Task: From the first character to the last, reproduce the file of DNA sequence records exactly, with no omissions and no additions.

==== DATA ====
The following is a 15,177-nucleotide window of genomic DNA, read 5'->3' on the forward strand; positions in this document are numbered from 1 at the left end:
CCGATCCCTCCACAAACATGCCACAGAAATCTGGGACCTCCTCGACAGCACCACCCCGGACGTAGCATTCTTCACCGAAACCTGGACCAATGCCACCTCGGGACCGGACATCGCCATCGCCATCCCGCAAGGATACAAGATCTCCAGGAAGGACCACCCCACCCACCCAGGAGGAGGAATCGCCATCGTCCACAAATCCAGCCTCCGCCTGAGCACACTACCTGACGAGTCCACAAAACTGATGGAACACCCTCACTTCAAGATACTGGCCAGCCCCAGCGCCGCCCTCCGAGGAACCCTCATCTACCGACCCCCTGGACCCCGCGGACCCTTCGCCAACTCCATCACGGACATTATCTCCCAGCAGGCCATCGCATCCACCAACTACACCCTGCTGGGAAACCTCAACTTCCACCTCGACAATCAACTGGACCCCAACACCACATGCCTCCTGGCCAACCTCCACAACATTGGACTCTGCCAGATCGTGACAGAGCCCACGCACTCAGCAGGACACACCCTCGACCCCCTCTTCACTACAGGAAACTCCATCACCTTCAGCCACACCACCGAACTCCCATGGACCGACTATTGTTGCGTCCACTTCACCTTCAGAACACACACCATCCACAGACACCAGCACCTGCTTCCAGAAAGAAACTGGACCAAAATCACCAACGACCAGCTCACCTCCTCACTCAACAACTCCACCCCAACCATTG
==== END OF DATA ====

The following is a 15,177-nucleotide window of genomic DNA, read 5'->3' on the forward strand; positions in this document are numbered from 1 at the left end:
CCGATCCCTCCACAAACATGCCACAGAAATCTGGGACCTCCTCGACAGCACCACCCCGGACGTAGCATTCTTCACCGAAACCTGGACCAATGCCACCTCGGGACCGGACATCGCCATCGCCATCCCGCAAGGATACAAGATCTCCAGGAAGGACCACCCCACCCACCCAGGAGGAGGAATCGCCATCGTCCACAAATCCAGCCTCCGCCTGAGCACACTACCTGACGAGTCCACAAAACTGATGGAACACCCTCACTTCAAGATACTGGCCAGCCCCAGCGCCGCCCTCCGAGGAACCCTCATCTACCGACCCCCTGGACCCCGCGGACCCTTCGCCAACTCCATCACGGACATTATCTCCCAGCAGGCCATCGCATCCACCAACTACACCCTGCTGGGAAACCTCAACTTCCACCTCGACAATCAACTGGACCCCAACACCACATGCCTCCTGGCCAACCTCCACAACATTGGACTCTGCCAGATCGTGACAGAGCCCACGCACTCAGCAGGACACACCCTCGACCCCCTCTTCACTACAGGAAACTCCATCACCTTCAGCCACACCACCGAACTCCCATGGACCGACTATTGTTGCGTCCACTTCACCTTCAGAACACACACCATCCACAGACACCAGCACCTGCTTCCAGAAAGAAACTGGACCAAAATCACCAACGACCAGCTCACCTCCTCACTCAACAACTCCACCCCAACCATTG